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Clinical Echocardiography

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  1. Introduction to echocardiography and ultraound imaging
    12 Chapters
  2. Principles of hemodynamics
    5 Chapters
  3. The echocardiographic examination
    3 Chapters
  4. Left ventricular systolic function and contractility
    11 Chapters
  5. Left ventricular diastolic function
    3 Chapters
  6. Cardiomyopathies
    6 Chapters
  7. Valvular heart disease
    8 Chapters
  8. Miscellaneous conditions
    5 Chapters
  9. Pericardial disease
    2 Chapters
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The Bernoulli principle and pressure gradients using Doppler measurements

Continuous wave Doppler and pulsed wave Doppler can measure the velocity of erythrocytes as they travel through the heart and vessels. The velocity of erythrocytes (i.e blood) can be used to estimate pressure gradients (pressure differences) between the atria, ventricles, and connecting vessels. The estimation of pressure gradients is done using the Bernoulli principle. The Bernoulli principle is based on the law of conservation of energy, which states that the total energy of an isolated system remains constant over time; energy can neither be created nor destroyed, it can only be transformed or transferred from one form to another. Blood flowing through the heart and vessels obey the law of conservation of energy. It follows that the sum of kinetic energy (K) and pressure energy (P) of blood must be equal in two separate points in the system (Figure 1).

Figure 1. The Bernoulli principle.

According to the Bernoulli principle, the sum of kinetic energy (K) and pressure energy (P) is constant as blood flows through the circulatory system. The equality of kinetic and pressure energy at two separate points can be formulated as follows:

Formula 1:
P1 + K1 = P2  + K2

Kinetic energy (K) is a function of velocity (v) and density (D) of the liquid:

Formula 2:
K = 0.5 • Dblood • v2

With regards to echocardiography and ultrasound imaging in general, v is the maximum velocity measured using Doppler. Moreover, the first part of the formula (0.5 • Dblood) can be approximated to 4, meaning that Formula 2 can be rewritten as follows:

Formula 3:
K = 4v2

Formula 1 can be rewritten as follows:

Formula 4:
P1  + 4v12 = P2  + 4v22

The pressure difference will then be:

Formula 5:
P1 – P2 = 4v2– 4v12

Which can be rewritten:

Formula 6:
ΔP = 4(v22 – v12)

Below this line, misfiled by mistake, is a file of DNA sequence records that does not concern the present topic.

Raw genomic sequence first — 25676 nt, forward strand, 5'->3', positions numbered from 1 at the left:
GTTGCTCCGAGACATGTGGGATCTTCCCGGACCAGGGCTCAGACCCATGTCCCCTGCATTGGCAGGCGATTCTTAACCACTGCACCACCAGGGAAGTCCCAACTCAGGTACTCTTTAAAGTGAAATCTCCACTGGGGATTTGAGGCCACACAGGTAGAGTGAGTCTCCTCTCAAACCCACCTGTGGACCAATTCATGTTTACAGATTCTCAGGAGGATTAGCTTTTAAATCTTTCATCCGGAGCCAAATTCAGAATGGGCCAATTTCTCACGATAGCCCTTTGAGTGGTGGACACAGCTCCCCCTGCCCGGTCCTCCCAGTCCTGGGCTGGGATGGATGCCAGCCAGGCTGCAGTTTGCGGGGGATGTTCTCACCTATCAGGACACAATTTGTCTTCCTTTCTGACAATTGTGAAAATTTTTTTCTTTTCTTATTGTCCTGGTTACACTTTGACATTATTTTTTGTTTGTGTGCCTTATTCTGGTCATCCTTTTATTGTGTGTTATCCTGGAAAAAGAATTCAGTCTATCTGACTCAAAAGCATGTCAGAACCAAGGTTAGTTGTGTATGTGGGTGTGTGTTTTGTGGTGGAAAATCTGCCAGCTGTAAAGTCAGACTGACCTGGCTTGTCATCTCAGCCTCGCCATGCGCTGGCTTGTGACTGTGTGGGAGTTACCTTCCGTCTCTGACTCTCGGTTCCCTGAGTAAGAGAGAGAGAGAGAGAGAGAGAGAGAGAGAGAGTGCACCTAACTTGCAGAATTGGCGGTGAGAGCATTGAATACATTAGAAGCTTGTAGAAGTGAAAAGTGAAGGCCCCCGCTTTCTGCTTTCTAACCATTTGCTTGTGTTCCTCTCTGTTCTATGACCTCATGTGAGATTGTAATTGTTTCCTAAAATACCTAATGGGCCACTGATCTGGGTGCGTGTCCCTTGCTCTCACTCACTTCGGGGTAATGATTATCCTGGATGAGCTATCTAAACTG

This formula is excellent for measuring pressure gradients across small openings, such as the valves. Importantly, in the setting of valvular stenosis or regurgitation, the proximal velocity (v1) is very small compared to the distal velocity (v2), and the difference becomes even greater after squaring the velocities. Thus, v1 can be ignored, which results in the simplified Bernoulli equation:

Formula 7:
ΔP = 4v22

This equation is also referred to as the modified Bernoulli equation. ΔP is the pressure gradient (mmHg) across a valve.

Example 1: A maximum velocity of 4 m/s is measured across the aortic valve. The pressure gradient equals:
4 · 42 = 64 mmHg
The pressure gradient between the left ventricle and the aorta is 64 mmHg.

The Bernoulli principle can be used to calculate pressure gradients across valvular stenoses and regurgitations. The equation is agnostic to the direction of the blood flow; it merely measures the pressure gradient across a small orifice. According to the Bernoulli principle, the flow through the orifice will depend on the pressure gradient across it.

Example 2: A maximum velocity of 3 m/s is measured across the tricuspid valve. The pressure gradient equals:
4·32 = 36 mmHg.
The pressure gradient between the right ventricle and the right atrium is 36 mmHg.

Disadvantages of the Bernoulli equation

The Bernoulli equation is highly dependent on the precision of the Doppler measurement. The Doppler beam must be parallel to the direction of the blood flow (refer to The Doppler Equation). Any angle error between the Doppler beam and the blood flow will result in an underestimation of the velocity. In clinical practice, angle errors less than 15° are acceptable (cos 15° = 0.97). Velocity at v2 will be miscalculated by approximately 6% at an angle error of 15°

There are situations where v1 (proximal velocity) can not be ignored. The most common situation is when assessing aortic stenosis in the presence of a narrowing of the LVOT (left ventricular outflow tract). Such narrowings are due to septal hypertrophy or subaortic membrane (Figure 2).

Figure 2. (A) Septal hypertrophy and (B) subaortic membrane. LVOT is narrowed in (A) and (B).

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